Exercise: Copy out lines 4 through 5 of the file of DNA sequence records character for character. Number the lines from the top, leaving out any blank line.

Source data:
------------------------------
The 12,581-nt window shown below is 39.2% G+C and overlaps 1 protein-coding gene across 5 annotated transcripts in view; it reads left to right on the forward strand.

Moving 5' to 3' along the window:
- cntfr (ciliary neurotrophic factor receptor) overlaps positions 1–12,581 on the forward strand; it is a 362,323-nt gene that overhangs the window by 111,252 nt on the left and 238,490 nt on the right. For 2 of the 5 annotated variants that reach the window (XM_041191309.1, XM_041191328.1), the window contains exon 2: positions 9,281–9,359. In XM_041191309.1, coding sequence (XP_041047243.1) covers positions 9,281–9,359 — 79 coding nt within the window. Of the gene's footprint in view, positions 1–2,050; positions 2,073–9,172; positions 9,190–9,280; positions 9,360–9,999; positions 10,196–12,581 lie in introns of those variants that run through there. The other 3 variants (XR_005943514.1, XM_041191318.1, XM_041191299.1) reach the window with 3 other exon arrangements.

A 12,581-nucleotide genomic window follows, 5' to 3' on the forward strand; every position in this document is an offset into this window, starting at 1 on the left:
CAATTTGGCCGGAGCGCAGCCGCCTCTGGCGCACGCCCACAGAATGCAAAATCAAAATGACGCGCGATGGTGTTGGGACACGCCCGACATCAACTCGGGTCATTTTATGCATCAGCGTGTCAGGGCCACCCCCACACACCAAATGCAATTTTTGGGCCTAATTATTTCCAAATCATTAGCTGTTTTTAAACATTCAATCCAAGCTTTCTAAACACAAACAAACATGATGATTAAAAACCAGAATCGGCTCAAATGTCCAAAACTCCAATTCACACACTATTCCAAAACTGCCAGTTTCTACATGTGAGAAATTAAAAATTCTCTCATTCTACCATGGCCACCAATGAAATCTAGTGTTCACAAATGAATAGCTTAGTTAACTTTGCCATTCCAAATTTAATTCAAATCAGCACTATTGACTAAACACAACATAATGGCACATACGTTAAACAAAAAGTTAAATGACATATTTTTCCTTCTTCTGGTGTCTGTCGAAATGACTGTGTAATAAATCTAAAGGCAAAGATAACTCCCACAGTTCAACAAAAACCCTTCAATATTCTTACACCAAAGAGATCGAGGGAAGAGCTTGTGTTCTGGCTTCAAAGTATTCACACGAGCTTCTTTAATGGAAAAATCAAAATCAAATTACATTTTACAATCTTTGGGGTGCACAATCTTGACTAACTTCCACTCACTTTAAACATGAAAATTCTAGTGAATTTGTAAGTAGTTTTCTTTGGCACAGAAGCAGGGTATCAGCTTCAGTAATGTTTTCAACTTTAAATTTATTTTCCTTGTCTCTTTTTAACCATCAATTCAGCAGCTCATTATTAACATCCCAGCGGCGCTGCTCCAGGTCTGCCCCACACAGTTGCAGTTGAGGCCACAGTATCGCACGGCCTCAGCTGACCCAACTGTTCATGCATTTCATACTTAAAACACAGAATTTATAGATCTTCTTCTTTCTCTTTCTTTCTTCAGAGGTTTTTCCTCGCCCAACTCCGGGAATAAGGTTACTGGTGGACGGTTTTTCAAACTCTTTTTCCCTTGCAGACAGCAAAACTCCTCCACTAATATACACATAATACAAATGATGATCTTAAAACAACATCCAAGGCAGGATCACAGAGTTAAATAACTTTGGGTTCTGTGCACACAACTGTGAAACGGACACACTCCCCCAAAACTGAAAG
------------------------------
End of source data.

A 12,581-nucleotide genomic window follows, 5' to 3' on the forward strand; every position in this document is an offset into this window, starting at 1 on the left:
CAATTTGGCCGGAGCGCAGCCGCCTCTGGCGCACGCCCACAGAATGCAAAATCAAAATGACGCGCGATGGTGTTGGGACACGCCCGACATCAACTCGGGTCATTTTATGCATCAGCGTGTCAGGGCCACCCCCACACACCAAATGCAATTTTTGGGCCTAATTATTTCCAAATCATTAGCTGTTTTTAAACATTCAATCCAAGCTTTCTAAACACAAACAAACATGATGATTAAAAACCAGAATCGGCTCAAATGTCCAAAACTCCAATTCACACACTATTCCAAAACTGCCAGTTTCTACATGTGAGAAATTAAAAATTCTCTCATTCTACCATGGCCACCAATGAAATCTAGTGTTCACAAATGAATAGCTTAGTTAACTTTGCCATTCCAAATTTAATTCAAATCAGCACTATTGACTAAACACAACATAATGGCACATACGTTAAACAAAAAGTTAAATGACATATTTTTCCTTCTTCTGGTGTCTGTCGAAATGACTGTGTAATAAATCTAAAGGCAAAGATAACTCCCACAGTTCAACAAAAACCCTTCAATATTCTTACACCAAAGAGATCGAGGGAAGAGCTTGTGTTCTGGCTTCAAAGTATTCACACGAGCTTCTTTAATGGAAAAATCAAAATCAAATTACATTTTACAATCTTTGGGGTGCACAATCTTGACTAACTTCCACTCACTTTAAACATGAAAATTCTAGTGAATTTGTAAGTAGTTTTCTTTGGCACAGAAGCAGGGTATCAGCTTCAGTAATGTTTTCAACTTTAAATTTATTTTCCTTGTCTCTTTTTAACCATCAATTCAGCAGCTCATTATTAACATCCCAGCGGCGCTGCTCCAGGTCTGCCCCACACAGTTGCAGTTGAGGCCACAGTATCGCACGGCCTCAGCTGACCCAACTGTTCATGCATTTCATACTTAAAACACAGAATTTATAGATCTTCTTCTTTCTCTTTCTTTCTTCAGAGGTTTTTCCTCGCCCAACTCCGGGAATAAGGTTACTGGTGGACGGTTTTTCAAACTCTTTTTCCCTTGCAGACAGCAAAACTCCTCCACTAATATACACATAATACAAATGATGATCTTAAAACAACATCCAAGGCAGGATCACAGAGTTAAATAACTTTGGGTTCTGTGCACACAACTGTGAAACGGACACACTCCCCCAAAACTGAAAG